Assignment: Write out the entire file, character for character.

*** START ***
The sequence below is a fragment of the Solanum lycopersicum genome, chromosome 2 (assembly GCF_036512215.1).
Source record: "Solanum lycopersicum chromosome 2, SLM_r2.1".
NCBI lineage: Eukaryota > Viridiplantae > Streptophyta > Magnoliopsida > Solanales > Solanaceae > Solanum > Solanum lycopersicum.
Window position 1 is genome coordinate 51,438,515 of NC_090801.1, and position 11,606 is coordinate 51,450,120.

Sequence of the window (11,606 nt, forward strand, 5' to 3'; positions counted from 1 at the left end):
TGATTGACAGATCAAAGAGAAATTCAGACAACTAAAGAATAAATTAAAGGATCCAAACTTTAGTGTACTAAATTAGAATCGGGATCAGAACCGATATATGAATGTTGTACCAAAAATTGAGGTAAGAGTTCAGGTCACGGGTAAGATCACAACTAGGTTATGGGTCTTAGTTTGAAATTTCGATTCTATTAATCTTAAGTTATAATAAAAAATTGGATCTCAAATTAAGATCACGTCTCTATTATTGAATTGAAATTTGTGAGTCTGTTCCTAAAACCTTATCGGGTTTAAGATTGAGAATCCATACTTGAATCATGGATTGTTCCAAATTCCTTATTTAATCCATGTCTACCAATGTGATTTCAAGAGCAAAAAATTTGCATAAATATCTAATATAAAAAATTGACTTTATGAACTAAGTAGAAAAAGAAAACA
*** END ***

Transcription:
The sequence below is a fragment of the Solanum lycopersicum genome, chromosome 2 (assembly GCF_036512215.1).
Source record: "Solanum lycopersicum chromosome 2, SLM_r2.1".
NCBI lineage: Eukaryota > Viridiplantae > Streptophyta > Magnoliopsida > Solanales > Solanaceae > Solanum > Solanum lycopersicum.
Window position 1 is genome coordinate 51,438,515 of NC_090801.1, and position 11,606 is coordinate 51,450,120.

Sequence of the window (11,606 nt, forward strand, 5' to 3'; positions counted from 1 at the left end):
TGATTGACAGATCAAAGAGAAATTCAGACAACTAAAGAATAAATTAAAGGATCCAAACTTTAGTGTACTAAATTAGAATCGGGATCAGAACCGATATATGAATGTTGTACCAAAAATTGAGGTAAGAGTTCAGGTCACGGGTAAGATCACAACTAGGTTATGGGTCTTAGTTTGAAATTTCGATTCTATTAATCTTAAGTTATAATAAAAAATTGGATCTCAAATTAAGATCACGTCTCTATTATTGAATTGAAATTTGTGAGTCTGTTCCTAAAACCTTATCGGGTTTAAGATTGAGAATCCATACTTGAATCATGGATTGTTCCAAATTCCTTATTTAATCCATGTCTACCAATGTGATTTCAAGAGCAAAAAATTTGCATAAATATCTAATATAAAAAATTGACTTTATGAACTAAGTAGAAAAAGAAAACA